Olmert survives no-confidence, but partner votes against him
Israel's Prime Minister Ehud Olmert survived what was considered a no-confidence vote Monday night in the Knesset (parliament) in spite of having the Labour party, his primary coalition partner, vote against him.
The vote, in which the coalition came out ahead by a 47-42 margin in the 120 seat house, took place while Olmert was in Paris attending the Mediterranean Union summit, the dpa reported.
Israeli media reported that, while the premier was upset about the vote, he would not fire Labour ministers, whose faction voted against him after a member of their party was not appointed to the position of head of the legislative body's finance committee, in spite of what they said were direct promises from the government.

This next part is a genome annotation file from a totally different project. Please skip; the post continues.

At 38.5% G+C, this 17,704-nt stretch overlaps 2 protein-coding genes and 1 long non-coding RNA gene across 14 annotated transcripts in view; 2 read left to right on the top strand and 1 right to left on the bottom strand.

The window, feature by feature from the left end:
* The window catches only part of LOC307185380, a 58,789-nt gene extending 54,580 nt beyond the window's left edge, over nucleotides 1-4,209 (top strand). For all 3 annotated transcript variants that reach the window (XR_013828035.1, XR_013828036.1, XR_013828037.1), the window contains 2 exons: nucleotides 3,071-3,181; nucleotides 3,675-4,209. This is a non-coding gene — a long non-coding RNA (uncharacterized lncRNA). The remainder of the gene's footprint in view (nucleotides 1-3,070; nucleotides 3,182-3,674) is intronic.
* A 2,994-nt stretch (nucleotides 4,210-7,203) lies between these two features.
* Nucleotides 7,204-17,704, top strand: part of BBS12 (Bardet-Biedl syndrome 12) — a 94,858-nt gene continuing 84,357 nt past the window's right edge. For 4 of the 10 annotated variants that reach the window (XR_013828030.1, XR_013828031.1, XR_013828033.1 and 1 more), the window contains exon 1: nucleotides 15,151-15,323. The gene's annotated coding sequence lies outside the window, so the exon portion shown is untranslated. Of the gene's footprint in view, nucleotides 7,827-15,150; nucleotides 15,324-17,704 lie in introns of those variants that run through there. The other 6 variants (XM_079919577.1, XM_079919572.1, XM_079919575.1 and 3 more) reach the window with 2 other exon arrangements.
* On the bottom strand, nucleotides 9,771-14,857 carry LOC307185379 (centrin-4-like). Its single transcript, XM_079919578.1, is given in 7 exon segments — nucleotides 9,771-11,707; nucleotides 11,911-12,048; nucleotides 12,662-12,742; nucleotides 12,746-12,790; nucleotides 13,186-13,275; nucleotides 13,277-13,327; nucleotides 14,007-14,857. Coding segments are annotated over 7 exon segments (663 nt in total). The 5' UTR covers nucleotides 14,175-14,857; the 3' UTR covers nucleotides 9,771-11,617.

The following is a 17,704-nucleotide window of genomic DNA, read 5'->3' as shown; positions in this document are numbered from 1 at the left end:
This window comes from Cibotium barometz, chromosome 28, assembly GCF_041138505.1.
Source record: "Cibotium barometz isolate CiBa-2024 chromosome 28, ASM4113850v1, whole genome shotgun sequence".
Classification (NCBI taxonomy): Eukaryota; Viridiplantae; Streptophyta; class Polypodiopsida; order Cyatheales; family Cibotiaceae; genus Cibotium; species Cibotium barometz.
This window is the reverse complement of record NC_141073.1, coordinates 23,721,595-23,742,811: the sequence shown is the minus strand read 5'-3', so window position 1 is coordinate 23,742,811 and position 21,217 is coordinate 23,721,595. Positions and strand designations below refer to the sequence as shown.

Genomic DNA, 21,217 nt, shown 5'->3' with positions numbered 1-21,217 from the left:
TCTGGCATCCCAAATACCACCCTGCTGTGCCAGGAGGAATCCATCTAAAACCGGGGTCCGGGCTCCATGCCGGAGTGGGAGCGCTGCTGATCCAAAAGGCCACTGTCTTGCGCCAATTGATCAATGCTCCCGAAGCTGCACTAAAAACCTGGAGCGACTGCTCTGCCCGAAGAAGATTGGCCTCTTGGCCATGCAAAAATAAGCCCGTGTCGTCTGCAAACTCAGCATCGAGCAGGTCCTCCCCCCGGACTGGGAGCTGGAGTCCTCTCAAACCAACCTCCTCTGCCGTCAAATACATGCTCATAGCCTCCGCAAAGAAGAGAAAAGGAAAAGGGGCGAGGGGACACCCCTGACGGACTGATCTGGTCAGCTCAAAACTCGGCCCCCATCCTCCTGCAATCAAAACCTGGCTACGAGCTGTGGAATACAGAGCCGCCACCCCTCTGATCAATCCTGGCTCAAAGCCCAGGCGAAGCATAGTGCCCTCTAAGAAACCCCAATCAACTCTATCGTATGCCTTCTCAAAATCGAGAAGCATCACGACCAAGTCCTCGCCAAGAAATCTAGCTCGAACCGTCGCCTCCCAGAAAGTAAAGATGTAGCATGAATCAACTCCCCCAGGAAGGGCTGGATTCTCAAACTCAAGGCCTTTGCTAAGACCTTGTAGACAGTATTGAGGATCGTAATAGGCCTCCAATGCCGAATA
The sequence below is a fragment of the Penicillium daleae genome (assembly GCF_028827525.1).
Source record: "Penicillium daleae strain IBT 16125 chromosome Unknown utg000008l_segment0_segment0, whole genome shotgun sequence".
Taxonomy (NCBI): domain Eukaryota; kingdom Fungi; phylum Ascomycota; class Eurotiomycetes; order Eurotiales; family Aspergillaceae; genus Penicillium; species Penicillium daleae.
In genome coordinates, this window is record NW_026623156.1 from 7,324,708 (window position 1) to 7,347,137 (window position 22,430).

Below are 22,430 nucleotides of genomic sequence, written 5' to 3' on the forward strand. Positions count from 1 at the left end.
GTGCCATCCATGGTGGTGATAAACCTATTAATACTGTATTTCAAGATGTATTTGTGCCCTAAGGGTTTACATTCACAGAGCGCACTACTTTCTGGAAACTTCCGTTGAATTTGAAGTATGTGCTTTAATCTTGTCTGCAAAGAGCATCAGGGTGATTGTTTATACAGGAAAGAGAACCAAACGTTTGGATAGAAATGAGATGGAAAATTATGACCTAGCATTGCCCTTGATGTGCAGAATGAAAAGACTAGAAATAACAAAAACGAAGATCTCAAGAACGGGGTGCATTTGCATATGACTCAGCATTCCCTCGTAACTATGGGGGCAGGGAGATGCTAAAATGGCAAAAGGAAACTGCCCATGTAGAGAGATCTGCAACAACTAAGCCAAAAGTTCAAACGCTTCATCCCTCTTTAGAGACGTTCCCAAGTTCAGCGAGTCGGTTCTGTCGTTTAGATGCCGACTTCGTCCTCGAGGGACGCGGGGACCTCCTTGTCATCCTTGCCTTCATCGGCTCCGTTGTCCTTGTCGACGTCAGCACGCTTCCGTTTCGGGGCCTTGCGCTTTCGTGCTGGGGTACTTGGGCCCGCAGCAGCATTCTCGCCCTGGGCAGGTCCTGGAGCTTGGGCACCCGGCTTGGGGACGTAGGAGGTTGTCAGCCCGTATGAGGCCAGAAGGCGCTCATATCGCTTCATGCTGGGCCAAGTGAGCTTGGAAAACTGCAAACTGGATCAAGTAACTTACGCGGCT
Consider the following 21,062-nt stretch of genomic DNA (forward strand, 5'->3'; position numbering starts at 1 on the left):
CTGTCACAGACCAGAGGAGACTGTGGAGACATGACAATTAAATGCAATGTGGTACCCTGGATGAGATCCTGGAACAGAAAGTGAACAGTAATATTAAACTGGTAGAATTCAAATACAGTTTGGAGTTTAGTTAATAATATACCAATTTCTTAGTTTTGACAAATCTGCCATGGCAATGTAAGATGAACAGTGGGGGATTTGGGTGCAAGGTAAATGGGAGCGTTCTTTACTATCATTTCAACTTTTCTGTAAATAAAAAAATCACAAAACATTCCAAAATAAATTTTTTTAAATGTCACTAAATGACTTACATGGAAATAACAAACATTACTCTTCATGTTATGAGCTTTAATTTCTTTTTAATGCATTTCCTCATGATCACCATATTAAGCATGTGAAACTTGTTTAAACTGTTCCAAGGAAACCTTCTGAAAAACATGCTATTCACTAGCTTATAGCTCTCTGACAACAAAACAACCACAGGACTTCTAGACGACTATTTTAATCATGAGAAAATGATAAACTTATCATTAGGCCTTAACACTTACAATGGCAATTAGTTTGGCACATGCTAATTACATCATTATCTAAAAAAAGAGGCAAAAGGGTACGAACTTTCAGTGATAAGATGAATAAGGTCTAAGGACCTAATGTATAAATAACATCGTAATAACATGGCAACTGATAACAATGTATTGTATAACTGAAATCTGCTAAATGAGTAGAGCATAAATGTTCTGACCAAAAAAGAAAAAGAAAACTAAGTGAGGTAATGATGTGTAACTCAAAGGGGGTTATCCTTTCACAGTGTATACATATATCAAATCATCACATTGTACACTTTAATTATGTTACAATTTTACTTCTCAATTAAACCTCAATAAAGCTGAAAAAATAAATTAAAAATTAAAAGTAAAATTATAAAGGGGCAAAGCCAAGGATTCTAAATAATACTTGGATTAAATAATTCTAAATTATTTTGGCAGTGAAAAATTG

Had he fired Labour, Olmert would have been left with a minority government.
In light of the various issues Olmert is contending with, including peace negotiations with the Palestinians and various corruption charges against him, the vote took place over a rather minor issue of appointing new tourism and absorption ministers, the latter dealing with Jewish immigration issues.
At the request of the opposition the vote was deemed a de-facto confidence motion.
Last month, the troubled prime minister managed to convince Labour at the proverbial last moment not to vote in favour of dissolving the Knesset, which would have set in motion early elections.